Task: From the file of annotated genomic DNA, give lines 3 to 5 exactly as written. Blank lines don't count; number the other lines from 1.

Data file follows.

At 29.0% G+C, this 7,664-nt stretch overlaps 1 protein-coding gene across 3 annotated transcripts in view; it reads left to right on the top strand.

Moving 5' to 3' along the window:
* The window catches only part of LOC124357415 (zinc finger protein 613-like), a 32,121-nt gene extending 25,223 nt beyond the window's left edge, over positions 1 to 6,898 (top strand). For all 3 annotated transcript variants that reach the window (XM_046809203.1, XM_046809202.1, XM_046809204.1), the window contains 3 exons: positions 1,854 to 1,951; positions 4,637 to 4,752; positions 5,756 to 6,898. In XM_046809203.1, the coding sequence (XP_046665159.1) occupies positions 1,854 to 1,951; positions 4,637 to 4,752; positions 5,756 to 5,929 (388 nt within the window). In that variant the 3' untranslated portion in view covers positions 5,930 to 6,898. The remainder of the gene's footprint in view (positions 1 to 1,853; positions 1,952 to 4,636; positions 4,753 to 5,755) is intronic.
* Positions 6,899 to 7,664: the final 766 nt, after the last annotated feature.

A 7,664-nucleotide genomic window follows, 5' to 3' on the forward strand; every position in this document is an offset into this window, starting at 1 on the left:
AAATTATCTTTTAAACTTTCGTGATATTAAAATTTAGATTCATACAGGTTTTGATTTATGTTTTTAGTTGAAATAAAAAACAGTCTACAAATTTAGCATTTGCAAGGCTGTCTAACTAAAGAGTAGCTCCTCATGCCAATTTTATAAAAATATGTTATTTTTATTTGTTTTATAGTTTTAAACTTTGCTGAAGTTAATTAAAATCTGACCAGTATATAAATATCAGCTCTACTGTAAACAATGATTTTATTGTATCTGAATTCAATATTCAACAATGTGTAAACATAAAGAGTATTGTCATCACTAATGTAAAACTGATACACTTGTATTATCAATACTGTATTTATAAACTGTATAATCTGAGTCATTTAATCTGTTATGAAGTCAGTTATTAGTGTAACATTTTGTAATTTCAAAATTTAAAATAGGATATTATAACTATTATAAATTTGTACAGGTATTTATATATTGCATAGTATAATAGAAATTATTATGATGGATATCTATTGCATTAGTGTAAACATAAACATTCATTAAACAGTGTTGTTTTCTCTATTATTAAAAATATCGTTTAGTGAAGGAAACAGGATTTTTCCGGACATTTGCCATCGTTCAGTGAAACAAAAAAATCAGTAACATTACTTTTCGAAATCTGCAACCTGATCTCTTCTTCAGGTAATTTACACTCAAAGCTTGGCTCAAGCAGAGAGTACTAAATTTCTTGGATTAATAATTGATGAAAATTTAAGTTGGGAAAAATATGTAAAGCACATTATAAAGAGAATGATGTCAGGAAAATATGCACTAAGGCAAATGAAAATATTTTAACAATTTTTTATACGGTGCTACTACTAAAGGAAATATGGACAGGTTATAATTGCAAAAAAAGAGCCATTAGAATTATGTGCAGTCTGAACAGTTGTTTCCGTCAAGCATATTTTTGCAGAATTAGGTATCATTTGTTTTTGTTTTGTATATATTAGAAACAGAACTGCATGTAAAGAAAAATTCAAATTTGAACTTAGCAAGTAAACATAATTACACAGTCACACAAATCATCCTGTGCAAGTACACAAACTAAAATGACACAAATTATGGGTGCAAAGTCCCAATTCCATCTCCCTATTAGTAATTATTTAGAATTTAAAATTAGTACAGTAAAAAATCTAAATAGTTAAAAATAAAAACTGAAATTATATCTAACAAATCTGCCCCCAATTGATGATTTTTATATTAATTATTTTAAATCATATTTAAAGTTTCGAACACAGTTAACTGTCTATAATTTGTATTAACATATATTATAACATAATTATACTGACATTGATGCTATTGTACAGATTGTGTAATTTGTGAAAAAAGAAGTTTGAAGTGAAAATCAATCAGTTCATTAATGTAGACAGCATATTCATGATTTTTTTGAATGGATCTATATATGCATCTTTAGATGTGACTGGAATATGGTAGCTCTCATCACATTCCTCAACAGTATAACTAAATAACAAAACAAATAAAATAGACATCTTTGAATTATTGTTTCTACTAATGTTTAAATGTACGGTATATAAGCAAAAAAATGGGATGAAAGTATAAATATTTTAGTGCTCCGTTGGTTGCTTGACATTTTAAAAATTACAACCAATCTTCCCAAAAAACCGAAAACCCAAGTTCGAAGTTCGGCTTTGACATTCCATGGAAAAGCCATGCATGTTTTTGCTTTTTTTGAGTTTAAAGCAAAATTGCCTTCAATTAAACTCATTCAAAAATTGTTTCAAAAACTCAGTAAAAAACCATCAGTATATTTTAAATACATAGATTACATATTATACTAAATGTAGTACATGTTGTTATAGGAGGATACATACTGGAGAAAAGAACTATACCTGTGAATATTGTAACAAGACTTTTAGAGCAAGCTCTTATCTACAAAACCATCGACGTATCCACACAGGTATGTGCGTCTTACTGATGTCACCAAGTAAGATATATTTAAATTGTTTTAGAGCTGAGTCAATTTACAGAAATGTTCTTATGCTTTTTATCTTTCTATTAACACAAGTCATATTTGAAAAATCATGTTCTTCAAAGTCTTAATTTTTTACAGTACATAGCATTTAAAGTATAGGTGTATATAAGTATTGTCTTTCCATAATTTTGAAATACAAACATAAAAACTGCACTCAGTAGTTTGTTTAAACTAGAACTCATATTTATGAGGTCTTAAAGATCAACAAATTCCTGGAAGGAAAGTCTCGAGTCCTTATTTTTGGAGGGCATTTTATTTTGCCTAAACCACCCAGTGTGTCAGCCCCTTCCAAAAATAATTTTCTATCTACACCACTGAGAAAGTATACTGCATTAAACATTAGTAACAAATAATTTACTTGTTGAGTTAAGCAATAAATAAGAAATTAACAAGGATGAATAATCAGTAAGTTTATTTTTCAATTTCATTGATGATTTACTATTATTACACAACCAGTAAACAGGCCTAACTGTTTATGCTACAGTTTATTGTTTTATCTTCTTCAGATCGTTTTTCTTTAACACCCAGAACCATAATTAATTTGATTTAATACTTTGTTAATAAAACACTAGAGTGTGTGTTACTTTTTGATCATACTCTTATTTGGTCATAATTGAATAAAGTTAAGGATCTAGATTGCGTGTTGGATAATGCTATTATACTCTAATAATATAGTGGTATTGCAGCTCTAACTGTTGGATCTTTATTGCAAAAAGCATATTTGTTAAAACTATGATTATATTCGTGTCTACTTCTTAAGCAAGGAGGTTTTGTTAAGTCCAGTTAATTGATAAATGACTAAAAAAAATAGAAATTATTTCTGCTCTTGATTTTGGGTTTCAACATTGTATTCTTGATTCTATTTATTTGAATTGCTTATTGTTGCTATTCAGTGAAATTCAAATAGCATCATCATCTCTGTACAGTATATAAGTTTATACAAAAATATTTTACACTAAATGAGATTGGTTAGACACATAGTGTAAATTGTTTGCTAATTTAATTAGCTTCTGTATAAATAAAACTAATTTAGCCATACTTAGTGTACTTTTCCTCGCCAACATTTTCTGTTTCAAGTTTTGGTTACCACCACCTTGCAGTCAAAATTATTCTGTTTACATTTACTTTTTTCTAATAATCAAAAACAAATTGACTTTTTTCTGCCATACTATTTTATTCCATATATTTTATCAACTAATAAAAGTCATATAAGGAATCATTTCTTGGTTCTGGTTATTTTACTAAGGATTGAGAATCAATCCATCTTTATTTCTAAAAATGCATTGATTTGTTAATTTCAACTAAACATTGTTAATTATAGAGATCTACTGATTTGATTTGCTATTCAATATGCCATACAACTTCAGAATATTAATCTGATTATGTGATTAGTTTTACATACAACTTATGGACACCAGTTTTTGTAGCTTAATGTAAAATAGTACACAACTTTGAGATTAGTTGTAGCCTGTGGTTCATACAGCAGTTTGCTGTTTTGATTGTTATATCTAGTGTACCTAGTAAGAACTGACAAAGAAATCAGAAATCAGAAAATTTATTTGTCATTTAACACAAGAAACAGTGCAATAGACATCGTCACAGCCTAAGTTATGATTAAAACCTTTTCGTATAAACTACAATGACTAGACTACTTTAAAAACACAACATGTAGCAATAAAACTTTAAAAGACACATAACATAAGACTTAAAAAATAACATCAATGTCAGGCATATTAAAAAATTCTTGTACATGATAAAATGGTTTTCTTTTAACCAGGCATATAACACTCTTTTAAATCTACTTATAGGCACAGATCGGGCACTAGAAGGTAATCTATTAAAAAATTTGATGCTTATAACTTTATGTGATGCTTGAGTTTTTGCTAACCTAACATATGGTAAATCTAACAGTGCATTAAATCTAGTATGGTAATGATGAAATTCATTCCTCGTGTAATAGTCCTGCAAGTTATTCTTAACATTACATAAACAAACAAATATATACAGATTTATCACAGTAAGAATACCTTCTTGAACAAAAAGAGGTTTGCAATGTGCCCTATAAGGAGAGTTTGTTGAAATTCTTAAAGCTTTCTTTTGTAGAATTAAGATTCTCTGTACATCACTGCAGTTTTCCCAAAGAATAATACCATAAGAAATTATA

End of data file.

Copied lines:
* The window catches only part of LOC124357415 (zinc finger protein 613-like), a 32,121-nt gene extending 25,223 nt beyond the window's left edge, over positions 1 to 6,898 (top strand). For all 3 annotated transcript variants that reach the window (XM_046809203.1, XM_046809202.1, XM_046809204.1), the window contains 3 exons: positions 1,854 to 1,951; positions 4,637 to 4,752; positions 5,756 to 6,898. In XM_046809203.1, the coding sequence (XP_046665159.1) occupies positions 1,854 to 1,951; positions 4,637 to 4,752; positions 5,756 to 5,929 (388 nt within the window). In that variant the 3' untranslated portion in view covers positions 5,930 to 6,898. The remainder of the gene's footprint in view (positions 1 to 1,853; positions 1,952 to 4,636; positions 4,753 to 5,755) is intronic.
* Positions 6,899 to 7,664: the final 766 nt, after the last annotated feature.

A 7,664-nucleotide genomic window follows, 5' to 3' on the forward strand; every position in this document is an offset into this window, starting at 1 on the left: